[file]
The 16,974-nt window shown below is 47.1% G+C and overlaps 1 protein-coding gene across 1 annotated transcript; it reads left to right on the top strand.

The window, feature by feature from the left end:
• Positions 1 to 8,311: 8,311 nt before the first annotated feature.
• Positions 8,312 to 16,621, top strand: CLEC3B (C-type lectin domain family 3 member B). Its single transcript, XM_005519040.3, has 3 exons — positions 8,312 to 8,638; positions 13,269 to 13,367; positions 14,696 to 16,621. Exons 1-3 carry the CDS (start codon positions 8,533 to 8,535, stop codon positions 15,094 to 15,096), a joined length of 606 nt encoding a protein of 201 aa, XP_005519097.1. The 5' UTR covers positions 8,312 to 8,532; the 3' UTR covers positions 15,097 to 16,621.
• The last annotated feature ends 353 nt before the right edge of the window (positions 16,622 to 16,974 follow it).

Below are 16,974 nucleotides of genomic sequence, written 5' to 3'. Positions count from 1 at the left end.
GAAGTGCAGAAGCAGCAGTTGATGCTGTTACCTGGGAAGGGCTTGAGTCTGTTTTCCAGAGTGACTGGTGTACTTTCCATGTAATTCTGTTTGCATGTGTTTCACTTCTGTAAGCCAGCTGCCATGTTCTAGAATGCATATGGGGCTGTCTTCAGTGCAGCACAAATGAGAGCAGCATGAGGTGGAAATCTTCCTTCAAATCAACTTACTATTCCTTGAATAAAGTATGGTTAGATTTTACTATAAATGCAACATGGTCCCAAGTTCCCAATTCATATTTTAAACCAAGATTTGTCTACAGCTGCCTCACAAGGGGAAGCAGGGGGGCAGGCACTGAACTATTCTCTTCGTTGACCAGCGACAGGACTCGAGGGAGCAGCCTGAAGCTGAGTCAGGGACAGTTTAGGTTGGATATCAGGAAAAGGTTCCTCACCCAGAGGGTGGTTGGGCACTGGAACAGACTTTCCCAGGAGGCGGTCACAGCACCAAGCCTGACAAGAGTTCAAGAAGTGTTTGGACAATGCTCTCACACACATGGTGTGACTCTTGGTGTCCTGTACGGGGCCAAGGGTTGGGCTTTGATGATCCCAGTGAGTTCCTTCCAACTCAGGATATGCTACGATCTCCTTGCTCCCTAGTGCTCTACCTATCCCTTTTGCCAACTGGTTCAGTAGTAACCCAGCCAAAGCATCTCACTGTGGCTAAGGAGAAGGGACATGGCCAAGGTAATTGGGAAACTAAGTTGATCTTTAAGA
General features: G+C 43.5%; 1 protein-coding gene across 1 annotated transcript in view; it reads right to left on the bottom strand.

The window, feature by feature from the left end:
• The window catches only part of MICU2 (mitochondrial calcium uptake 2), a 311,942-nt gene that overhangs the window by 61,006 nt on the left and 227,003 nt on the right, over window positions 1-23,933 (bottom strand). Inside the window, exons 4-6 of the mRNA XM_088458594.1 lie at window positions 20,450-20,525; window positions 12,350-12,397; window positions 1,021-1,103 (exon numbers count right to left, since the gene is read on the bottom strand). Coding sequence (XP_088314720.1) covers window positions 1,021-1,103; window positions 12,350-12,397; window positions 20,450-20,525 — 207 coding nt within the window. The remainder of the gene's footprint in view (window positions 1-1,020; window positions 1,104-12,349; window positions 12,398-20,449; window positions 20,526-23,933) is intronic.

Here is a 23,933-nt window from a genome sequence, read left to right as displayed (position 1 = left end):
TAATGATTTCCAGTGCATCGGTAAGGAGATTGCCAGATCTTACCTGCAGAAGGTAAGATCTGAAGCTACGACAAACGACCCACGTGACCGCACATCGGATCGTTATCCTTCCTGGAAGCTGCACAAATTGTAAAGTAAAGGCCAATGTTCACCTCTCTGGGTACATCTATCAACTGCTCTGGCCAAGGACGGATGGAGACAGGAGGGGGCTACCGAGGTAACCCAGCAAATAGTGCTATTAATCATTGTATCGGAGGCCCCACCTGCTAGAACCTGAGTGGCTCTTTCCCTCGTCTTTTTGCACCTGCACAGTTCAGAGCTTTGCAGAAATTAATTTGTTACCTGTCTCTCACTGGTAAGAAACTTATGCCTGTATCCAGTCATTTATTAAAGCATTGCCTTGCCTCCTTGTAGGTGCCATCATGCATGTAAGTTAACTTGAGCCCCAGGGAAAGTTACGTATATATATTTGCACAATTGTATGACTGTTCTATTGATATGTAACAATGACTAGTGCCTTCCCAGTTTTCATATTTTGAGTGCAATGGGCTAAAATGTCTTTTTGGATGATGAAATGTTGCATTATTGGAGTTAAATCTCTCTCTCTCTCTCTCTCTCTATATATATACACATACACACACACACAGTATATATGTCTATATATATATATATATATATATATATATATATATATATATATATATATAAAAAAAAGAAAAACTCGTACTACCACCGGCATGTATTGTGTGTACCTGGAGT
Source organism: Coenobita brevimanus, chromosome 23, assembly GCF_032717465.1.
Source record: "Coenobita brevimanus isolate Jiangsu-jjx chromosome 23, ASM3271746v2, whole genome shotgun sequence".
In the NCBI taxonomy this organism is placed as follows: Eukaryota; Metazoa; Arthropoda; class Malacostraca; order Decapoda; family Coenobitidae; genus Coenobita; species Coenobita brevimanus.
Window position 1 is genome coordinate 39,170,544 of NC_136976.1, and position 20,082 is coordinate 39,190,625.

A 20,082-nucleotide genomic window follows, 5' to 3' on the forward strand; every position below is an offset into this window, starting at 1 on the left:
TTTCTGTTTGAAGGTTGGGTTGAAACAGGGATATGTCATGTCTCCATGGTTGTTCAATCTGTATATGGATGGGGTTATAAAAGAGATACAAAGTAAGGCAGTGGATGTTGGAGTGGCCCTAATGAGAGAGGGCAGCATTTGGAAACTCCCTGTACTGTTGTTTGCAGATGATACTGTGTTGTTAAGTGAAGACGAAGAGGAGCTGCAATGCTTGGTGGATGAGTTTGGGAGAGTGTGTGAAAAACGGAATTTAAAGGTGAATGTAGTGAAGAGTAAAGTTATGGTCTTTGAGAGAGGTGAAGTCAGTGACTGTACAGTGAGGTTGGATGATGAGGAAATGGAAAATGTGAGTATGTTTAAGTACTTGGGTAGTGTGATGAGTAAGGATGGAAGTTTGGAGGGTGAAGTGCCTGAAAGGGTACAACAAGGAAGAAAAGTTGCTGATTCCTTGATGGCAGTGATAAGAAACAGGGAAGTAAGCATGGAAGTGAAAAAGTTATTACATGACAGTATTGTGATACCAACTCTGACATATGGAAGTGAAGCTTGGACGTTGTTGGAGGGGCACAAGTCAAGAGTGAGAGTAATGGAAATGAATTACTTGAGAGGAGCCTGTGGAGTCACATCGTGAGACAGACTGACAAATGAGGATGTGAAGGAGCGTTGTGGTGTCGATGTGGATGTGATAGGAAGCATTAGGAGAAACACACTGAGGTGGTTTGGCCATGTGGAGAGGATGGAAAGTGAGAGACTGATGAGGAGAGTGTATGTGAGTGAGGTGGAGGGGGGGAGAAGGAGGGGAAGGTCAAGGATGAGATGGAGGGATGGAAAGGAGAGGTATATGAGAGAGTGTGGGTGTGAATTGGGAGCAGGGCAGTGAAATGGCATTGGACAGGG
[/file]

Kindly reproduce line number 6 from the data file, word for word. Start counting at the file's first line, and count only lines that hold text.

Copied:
Below are 16,974 nucleotides of genomic sequence, written 5' to 3'. Positions count from 1 at the left end.